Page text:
Europe: New elections expected after Greek coalition talks fail; Hollande and Merkel to work together on Greece

Updated On: May 16, 2012

Talks to form a new coalition government have failed in Greece, meaning the country is heading into fresh elections, due by next month. A caretaker government has been appointed in the interim. Meanwhile, newly inaugurated French President Francois Hollande has met German Chancellor Angela Merkel. The two leaders pledged cooperation in dealing with the Greek situation, and will hold an informal summit next week on 23 May.

Coalition Talks Fail, New Elections for Greece

Greece is heading into a new month of political uncertainty after power-sharing talks between parties collapsed on Tuesday. The failure has triggered new elections that could determine whether Greece remains in the Eurozone.

The news follows nine days of fruitless talks to build a coalition government, after no party emerged from the original elections with enough parliamentary seats to lead outright.

No date has been set for the fresh round of elections, but they will have to be by the middle of June, the month in which Greece must make more spending cuts to ensure it meets the terms of its international bailout. A caretaker government has been appointed until then. Council of State president and judge Panagiotis Pikrammenos has been sworn in as interim Prime Minister.

Anti-austerity parties garnered some 60 percent of the vote in the last round of elections, but the vote was split among several parties and the pro-austerity New Democracy party still emerged with 30 percent of the vote. However in further elections, more of the vote could go to the left-wing Syriza - which previously came in second. This could lead to a government that rejects the EU and IMF's terms for Greece's bailout.

At a meeting on Monday, Eurozone finance ministers warned that Athens must stick to the terms of the bailout if it wants to receive further injections of funds to stave off state bankruptcy and avoid leaving the Euro. The chairman of the Eurozone group, Luxembourg Prime Minister Jean-Claude Juncker said he was "strongly against" a Greek exit from the single currency. "But the Greek public, the Greek citizens, have to know that we agreed on a programme and this programme has to be implemented," Mr Juncker told a news conference in Brussels.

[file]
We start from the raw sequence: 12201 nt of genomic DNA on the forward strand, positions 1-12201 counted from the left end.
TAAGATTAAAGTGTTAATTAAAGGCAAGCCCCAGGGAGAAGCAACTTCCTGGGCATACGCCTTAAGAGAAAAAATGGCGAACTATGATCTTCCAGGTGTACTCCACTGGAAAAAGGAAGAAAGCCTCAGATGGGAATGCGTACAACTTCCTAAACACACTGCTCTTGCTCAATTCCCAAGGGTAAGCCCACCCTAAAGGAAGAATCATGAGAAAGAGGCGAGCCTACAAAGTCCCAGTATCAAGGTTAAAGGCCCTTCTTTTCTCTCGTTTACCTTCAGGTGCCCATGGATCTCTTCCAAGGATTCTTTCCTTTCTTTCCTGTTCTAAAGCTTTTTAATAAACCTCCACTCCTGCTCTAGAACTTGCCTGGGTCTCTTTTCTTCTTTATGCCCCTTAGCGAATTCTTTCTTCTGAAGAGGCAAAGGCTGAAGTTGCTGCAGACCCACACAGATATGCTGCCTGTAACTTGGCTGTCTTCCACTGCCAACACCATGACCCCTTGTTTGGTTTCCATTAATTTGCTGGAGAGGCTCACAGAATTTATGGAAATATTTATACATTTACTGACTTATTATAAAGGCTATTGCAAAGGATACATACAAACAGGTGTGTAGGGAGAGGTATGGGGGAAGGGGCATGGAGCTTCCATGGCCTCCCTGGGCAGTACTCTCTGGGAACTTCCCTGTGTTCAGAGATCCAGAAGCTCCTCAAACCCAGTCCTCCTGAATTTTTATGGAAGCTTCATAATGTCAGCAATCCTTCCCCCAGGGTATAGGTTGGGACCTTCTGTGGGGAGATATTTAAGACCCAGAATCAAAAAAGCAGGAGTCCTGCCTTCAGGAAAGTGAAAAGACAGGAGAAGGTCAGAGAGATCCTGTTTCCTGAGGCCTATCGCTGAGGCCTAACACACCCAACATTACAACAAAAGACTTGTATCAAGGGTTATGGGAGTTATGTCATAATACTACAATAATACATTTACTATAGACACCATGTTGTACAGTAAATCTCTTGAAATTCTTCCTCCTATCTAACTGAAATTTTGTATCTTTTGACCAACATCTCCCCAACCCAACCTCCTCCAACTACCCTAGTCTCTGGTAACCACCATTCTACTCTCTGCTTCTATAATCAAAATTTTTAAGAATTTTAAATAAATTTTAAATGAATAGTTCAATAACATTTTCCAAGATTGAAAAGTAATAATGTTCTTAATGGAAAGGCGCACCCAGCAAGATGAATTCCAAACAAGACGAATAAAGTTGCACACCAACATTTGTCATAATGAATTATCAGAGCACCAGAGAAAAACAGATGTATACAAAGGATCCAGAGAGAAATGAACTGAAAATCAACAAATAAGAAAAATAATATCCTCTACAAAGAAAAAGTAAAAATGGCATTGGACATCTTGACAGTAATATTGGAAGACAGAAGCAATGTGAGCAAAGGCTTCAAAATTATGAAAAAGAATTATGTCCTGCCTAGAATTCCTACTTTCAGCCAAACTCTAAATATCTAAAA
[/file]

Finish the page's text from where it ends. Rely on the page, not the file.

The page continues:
Hollande and Merkel Pledge Cooperation

Elsewhere in Europe, newly inaugurated French President Francois Hollande has pledged to work with Germany to resolve the EU's economic crisis. He met with German Chancellor Angela Merkel yesterday, hours after being sworn in.

Both leaders said they wanted to keep debt-stricken Greece in the Euro, and would hold an informal summit on 23 May. Mrs. Merkel said France and Germany were willing to "study the
possibility of additional growth measures in Greece".

Earlier on Tuesday, Mr. Hollande was sworn in for a five-year term, becoming France's first Socialist president in 17 years. In his inauguration speech, Mr Hollande said he was fully aware of the challenges facing France: "Huge debt, weak growth, reduced competitiveness, and a Europe that is struggling to emerge from a crisis". But he said he wished to deliver a "message of confidence".

Report: Greece to head to polls again after talks collapse [Businessweek (AP), 15 May 2012]

Analysis: Could the euro survive a Greek exit? [BBC, 14 May 2012]

Report: Hollande and Merkel hold euro talks in Berlin [BBC, 15 May 2012]

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